Review: 2011 Toyota Matrix S
By Roger Boylan
I was curious when a 2011 “Spruce Mica” (pine-green) Toyota Matrix tester rolled into my driveway. Not that it was unexpected; it had been on my testing schedule for weeks. It was just that the Matrix, as a model, had pretty much fallen off my radar at around the same time its cousin, the Pontiac Vibe, ceased to exist. The highways aren’t exactly teeming with Matrices, and Toyota hasn’t seemed to know precisely how to market the car. Is it a sporty hatchback? A sports wagon? A station wagon? A cute ute? Opinions are divided, as opinions tend to be. “A very sensible choice,” opines one distinguished reviewer. “Enthusiasts should look elsewhere,” sniffs another.
After a week in its company, I agree with both of the foregoing. True canyon-carving enthusiasts should go for a Golf GTI. More restrained enthusiasts, if such a species exists, can enjoy in the Matrix a nippy and practical little car with more merits than defects. The base model, starting at around $18K, comes with a 132-hp, 1.8-liter 4-cylinder engine, but under the hood of the upmarket S model I tested (going for around $22K) are 158 ponies, more than sufficient to propel the car forward at a brisk pace. I’d enjoyed the same engine, Toyota’s 2.4-liter 4-cylinder, in my previous test vehicle, the Scion xB, which moved along with some authority. In the Matrix, the engine’s equally authoritarian, clearing air out of the way at a brisk rate of just under 8 secs from 0 to 60. That makes the Matrix a nippy little carriage, in my book. Not a sports car, of course—hold the hate mail–but sporty. It’s fun to drive. This suits its image as a more dashing version of the Corolla. Handling is excellent, but the somewhat bland steering gives no better than average feedback. Brakes, however, are excellent, and exhibited no fade, even after several consecutive sudden applications. The S variant is available with all-wheel-drive, but this inhibits fuel economy and performance to such a degree that I’d only advise going for it if snow and ice are a big part of your life. (Such is not the case in the Texas Hill Country.)
Speaking of fuel economy, the Matrix S with the 5-speed automatic with manual shift mode, like mine, has decent, if not stellar, EPA ratings: 21 city, 29 highway. My observed average over the week, with extensive highway and back-country driving and judicious application of cruise control, came to a little over 25, on regular of course. Not great, but this isn’t a hybrid, so not too bad.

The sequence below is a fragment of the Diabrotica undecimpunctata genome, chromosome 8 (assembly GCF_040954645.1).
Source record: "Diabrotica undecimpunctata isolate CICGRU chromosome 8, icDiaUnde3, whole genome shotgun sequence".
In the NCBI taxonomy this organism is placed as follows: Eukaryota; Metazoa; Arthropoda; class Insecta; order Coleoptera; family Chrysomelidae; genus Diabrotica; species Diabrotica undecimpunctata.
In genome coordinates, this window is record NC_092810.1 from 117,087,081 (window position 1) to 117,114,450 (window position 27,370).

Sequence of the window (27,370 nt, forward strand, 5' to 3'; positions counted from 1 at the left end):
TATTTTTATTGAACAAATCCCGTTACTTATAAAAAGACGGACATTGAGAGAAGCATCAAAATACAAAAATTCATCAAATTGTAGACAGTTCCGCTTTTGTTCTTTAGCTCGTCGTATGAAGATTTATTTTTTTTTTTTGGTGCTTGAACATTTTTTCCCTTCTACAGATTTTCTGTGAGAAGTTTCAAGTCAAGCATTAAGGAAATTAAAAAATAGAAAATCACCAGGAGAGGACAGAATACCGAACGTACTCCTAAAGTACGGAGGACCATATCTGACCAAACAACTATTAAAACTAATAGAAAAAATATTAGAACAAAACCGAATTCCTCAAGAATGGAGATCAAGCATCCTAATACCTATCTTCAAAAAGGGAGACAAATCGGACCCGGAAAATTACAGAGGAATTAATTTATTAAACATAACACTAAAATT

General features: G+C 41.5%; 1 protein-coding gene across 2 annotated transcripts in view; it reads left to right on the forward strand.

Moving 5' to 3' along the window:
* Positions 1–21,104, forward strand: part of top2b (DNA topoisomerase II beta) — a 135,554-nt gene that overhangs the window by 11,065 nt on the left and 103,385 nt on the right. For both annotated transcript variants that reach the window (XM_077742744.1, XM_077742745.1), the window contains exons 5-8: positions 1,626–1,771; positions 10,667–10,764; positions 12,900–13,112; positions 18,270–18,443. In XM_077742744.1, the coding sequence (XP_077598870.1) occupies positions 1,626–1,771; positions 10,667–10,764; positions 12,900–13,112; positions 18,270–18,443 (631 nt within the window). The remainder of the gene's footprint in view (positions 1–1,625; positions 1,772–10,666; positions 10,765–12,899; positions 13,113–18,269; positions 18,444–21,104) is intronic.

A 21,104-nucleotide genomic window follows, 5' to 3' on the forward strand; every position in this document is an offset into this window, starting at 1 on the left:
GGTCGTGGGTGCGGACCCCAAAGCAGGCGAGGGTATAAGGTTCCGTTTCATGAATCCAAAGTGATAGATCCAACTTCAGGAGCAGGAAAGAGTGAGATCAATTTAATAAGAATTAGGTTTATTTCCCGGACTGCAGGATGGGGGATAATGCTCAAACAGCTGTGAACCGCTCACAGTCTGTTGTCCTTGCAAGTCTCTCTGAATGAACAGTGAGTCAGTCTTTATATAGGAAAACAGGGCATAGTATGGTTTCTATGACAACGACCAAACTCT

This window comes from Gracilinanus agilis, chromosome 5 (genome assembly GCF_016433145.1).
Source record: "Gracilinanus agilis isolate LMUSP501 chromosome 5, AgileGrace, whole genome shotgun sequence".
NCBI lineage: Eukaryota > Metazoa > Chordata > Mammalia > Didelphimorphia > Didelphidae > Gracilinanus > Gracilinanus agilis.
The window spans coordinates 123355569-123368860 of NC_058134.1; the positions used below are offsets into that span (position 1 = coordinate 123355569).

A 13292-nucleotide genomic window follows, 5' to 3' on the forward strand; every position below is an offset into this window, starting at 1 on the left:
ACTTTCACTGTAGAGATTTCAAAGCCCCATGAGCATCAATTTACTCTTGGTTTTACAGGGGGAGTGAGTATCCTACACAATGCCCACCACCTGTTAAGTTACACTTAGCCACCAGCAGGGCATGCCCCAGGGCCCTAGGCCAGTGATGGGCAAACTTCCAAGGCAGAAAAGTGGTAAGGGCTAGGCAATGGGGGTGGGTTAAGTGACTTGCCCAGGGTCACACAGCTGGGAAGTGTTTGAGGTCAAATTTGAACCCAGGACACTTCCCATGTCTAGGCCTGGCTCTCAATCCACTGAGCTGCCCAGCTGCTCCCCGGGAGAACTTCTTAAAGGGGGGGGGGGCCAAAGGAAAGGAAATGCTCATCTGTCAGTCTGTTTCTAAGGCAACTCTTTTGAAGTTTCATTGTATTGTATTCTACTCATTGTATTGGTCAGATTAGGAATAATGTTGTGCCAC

The Matrix was introduced in this market in 2002, refreshed in 2009 with an all-new appearance, and refreshed again in 2011 with details such as new 17-in. alloy wheels (not on my tester, which in the interest of keeping prices down had the dreaded plastic wheel covers–aaarrrgggghhhh) and the “Toyota Care” complimentary maintenance plan. The exterior was also tweaked here and there. Overall, I think the little wagon looks good, with an aggressive front end, graceful lateral moldings and swept-forward D-pillars combining to give it a sporty profile. My tester also flaunted front and rear underbody spoilers and foglights, as well as those plastic wheel covers, through the apertures of which the plain old black steel wheels could be clearly seen. I say no more. (Takes deep breath.)
Inside, the Matrix boasts well-bolstered seats capable of sustaining weary old thighs over long road trips, 49.4 cu. ft. of cargo space if the rear seats are folded down in their 60/40 configuration (61.5 cu. ft., if you include the space provided by the fold-forward front passenger seat), and decent storage otherwise, with lots of cubbies and a huge glove box. There’s room for four adults to travel in comfort. Interior décor is decent, with a grainy plastic dashboard surface and large, legible gauges. The audio system in my unit sent forth good sound and offered Bluetooth phone and streaming audio connectivity and a six-speaker sound system with an iPod/USB audio interface. I appreciated the ease of use of the controls, especially the idiot-proof HVAC knobs.
As is usual in Toyotas, and in most modern vehicles, safety features abound, including Smart Stop technology to help untangle misapplication of gas and brake pedals (this is new for 2011: the 2010 Matrix was implicated in those bizarre sudden-acceleration reports ); many airbags, including front and rear side-curtains; active front head restraints; stability and traction control; and antilock brakes with brake assist. All of these helped garner .
The small hatchback and sporty-wagon segment is a competitive field and includes the cleverly-packaged Honda Fit, the sporty Mazda 3, and the radical-looking Nissan Juke. But there are those, and I suspect I’m one of them, who may not like the weird looks and grinning visages of some of these vehicles, but prefer the concept of a car that boasts solid reliability and performs its duties well–and looks good doing it. The Toyota Matrix is made for them.
Toyota provided the vehicle, insurance and one tank of gas for this review.